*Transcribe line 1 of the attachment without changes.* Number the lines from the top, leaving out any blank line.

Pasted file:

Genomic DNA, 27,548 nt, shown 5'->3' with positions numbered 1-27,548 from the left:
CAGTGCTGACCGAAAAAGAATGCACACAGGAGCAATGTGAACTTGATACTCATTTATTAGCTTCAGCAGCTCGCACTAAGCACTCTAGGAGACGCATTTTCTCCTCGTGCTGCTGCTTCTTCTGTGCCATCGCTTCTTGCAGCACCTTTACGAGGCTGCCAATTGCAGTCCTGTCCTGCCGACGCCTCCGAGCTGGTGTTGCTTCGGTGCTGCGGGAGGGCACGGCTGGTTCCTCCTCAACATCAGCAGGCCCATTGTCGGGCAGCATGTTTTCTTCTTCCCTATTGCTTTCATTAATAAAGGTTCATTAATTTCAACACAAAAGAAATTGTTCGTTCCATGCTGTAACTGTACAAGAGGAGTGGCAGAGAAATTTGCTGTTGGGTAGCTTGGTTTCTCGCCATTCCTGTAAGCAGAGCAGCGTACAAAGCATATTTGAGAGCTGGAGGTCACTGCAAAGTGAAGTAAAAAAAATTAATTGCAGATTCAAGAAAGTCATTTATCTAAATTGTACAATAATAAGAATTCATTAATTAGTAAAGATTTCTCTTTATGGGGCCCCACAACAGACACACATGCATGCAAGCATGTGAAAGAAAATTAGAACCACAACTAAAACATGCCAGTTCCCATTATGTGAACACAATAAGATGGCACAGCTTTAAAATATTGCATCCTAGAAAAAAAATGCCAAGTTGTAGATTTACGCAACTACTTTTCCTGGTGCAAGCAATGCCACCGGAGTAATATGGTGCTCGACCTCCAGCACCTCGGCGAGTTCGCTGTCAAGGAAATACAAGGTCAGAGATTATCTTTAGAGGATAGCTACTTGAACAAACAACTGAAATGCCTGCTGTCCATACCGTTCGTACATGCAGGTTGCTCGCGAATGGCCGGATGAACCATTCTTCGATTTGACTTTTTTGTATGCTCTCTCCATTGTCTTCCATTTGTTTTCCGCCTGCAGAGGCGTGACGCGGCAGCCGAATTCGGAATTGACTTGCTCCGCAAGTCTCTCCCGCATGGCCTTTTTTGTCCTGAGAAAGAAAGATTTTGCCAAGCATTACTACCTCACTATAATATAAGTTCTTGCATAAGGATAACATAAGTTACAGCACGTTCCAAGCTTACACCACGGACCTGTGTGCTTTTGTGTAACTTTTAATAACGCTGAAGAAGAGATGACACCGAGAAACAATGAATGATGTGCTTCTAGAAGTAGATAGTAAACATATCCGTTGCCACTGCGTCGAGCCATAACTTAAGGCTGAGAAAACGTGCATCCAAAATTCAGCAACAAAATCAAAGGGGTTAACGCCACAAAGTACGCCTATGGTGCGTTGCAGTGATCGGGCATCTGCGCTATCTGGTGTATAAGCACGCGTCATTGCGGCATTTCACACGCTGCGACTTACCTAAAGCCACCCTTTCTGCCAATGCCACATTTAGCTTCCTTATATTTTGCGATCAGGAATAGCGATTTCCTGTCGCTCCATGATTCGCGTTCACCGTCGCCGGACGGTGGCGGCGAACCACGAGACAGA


Genomic DNA, 27,548 nt, shown 5'->3' with positions numbered 1-27,548 from the left: